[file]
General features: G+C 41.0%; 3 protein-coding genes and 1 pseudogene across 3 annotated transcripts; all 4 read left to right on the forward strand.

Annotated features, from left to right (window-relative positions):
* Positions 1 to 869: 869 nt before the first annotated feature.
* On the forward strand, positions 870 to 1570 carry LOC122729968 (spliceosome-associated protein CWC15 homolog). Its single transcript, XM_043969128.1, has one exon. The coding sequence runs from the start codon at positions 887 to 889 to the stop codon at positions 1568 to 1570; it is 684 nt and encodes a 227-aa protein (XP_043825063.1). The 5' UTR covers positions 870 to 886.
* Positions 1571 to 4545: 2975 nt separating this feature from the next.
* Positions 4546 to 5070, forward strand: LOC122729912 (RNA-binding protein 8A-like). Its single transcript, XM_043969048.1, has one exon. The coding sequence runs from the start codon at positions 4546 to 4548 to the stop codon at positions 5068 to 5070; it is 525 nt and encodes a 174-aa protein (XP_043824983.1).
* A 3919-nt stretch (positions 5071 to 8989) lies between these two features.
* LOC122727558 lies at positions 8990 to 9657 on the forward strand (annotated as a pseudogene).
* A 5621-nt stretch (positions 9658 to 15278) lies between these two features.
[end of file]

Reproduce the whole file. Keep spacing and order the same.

General features: G+C 41.0%; 3 protein-coding genes and 1 pseudogene across 3 annotated transcripts; all 4 read left to right on the forward strand.

Annotated features, from left to right (window-relative positions):
* Positions 1 to 869: 869 nt before the first annotated feature.
* On the forward strand, positions 870 to 1570 carry LOC122729968 (spliceosome-associated protein CWC15 homolog). Its single transcript, XM_043969128.1, has one exon. The coding sequence runs from the start codon at positions 887 to 889 to the stop codon at positions 1568 to 1570; it is 684 nt and encodes a 227-aa protein (XP_043825063.1). The 5' UTR covers positions 870 to 886.
* Positions 1571 to 4545: 2975 nt separating this feature from the next.
* Positions 4546 to 5070, forward strand: LOC122729912 (RNA-binding protein 8A-like). Its single transcript, XM_043969048.1, has one exon. The coding sequence runs from the start codon at positions 4546 to 4548 to the stop codon at positions 5068 to 5070; it is 525 nt and encodes a 174-aa protein (XP_043824983.1).
* A 3919-nt stretch (positions 5071 to 8989) lies between these two features.
* LOC122727558 lies at positions 8990 to 9657 on the forward strand (annotated as a pseudogene).
* A 5621-nt stretch (positions 9658 to 15278) lies between these two features.